As a woman, it may seem impossible to you that your cell phone could give you breast cancer.
Cell phone may seem harmless, yet recent research shows there may be a link between non-ionizing cell phone radiation and tumor growth in the breast.
This connection has prompted a proliferation in research on cell phone radiation and the discovery of non-intuitive correlations between cell phones and breast cancer.
Breast Cancer Facts
One out of eight woman will develop invasive breast cancer in her lifetime. One out of thirty-six will proceed to die from it.
Although breast cancer rates are decreasing due to early detection, there are more than 2.8 million breast cancer survivors in the United States alone, which is a significant population.
A woman’s risk of developing cancer is influenced by multiple factors including genetic and environmental risk factors. However, tellingly, breast cancer is considered uncommon in women under the age of 40, who have no family history or genetic predisposition of the disease; yet, these same women do get the disease, which leads to the suspicion that environmental triggers play a pivotal role in determining who gets sick and who does not.
How Cell Phone Radiation Affects Breasts
In a 2013 University of California study, four woman between the ages of 21-39 were found to have multi-focal invasive breast cancer or breast cancer that arose from more than one location on the breast tissue.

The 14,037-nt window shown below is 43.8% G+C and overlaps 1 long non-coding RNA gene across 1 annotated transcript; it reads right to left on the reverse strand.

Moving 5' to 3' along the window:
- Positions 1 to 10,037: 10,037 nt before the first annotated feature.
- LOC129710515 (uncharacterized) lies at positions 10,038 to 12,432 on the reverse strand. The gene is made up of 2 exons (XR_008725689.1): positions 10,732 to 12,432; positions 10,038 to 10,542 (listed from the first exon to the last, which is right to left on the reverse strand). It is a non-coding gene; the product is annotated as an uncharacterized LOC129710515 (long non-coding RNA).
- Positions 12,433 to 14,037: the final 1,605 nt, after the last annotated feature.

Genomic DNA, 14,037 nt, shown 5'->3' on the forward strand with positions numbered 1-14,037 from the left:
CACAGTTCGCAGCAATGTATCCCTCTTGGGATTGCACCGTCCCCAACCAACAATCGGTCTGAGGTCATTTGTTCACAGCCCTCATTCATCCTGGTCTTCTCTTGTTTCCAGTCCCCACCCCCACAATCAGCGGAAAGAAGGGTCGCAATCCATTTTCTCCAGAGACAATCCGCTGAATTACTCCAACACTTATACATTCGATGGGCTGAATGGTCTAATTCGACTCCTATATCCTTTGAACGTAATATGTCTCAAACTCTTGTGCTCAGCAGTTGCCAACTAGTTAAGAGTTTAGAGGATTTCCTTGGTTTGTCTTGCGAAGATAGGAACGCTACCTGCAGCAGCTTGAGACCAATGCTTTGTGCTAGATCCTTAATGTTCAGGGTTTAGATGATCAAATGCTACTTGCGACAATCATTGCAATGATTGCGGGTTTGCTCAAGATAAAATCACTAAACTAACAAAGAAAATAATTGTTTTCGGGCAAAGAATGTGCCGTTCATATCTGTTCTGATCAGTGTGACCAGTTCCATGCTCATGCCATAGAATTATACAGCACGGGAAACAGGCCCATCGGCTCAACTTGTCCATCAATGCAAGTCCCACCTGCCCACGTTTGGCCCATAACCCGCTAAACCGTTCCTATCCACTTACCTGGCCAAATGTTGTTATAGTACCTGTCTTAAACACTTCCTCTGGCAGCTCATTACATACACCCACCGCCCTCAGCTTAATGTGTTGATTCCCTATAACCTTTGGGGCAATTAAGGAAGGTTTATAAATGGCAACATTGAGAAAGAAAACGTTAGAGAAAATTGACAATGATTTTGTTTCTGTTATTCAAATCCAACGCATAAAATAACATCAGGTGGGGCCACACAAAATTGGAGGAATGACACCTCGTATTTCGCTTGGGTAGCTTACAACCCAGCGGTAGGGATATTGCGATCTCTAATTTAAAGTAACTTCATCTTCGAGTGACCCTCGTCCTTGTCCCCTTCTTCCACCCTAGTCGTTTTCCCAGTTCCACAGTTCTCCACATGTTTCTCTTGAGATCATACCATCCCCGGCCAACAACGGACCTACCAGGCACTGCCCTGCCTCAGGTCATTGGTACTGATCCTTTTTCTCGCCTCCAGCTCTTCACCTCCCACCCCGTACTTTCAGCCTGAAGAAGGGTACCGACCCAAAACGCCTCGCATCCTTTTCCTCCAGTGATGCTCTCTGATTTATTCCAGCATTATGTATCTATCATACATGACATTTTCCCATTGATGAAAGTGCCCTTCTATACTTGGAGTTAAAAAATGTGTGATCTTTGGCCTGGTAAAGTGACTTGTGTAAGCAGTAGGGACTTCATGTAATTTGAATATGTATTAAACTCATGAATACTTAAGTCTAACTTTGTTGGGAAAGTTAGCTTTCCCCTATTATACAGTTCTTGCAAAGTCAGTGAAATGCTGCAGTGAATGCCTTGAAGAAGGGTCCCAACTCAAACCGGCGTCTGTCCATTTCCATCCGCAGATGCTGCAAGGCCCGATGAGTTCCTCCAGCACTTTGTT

These woman had no family history of breast cancer and tested negative for BRCA1 and BRCA2 and other known genetic breast cancer risks.
However, these woman all regularly carried their smartphones directly against their breasts in their brassieres for up to 10 hours a day for several years. Each developed tumors in the areas of their breasts, immediately underlying their phone placement.
Case 1 involved a 21 year old female, who experienced spontaneous bloody nipple discharge. She kept her cell phone tucked in her bra on the left side for several hours each day.
Case 2 involved another 21 year old female who discovered a hard mass in the area where her cellular phone was kept in direct contact with her left breast. She had placed her cellular device in her bra for 8+ hours a day for the course of 6 years. Later studies showed that her cancer had spread to the bone.
Case 3 involved a 33 year old female who discovered two masses in the upper outer quadrant of her right breast, directly underneath where her cellular phone was placed against her bra. She had placed her cell phone in her bra intermittently for 8 years. Routinely, she would place her cell phone in her bra and use the GPS application to determine her location while jogging. Cancer had spread to her lymph node.
Case 4 involved a 39 year old female with three distinct masses in the area of cellular phone contact with her right breast. She had placed her cell phone in her bra while commuting to work and used Bluetooth to talk for hours each day for the past 10 years. Multiple lymph nodes tested positive for spread of the disease.
In the study, all four cases showed striking similarity. All tumors were hormone-positive, low-intermediate grade, and possessed nearly identical morphology. Lesions were found in the breast tissue. MRI scans lit up and showed dense masses.
Due to the similarity of the disease and cases, the authors strongly emphasize the need for more safety data on the effects of prolonged direct contact with cell phones. They point out that breast cancer is typically uncommon for woman in their 20s and 30s, as less than 5% of woman in this age range typically get the disease.
Usually, when one has this disease, it is associated with a genetic predisposition, of which, none of these woman had. The researchers concluded that there is probable evidence that the non-ionizing cell phone radiation causes breast cancer.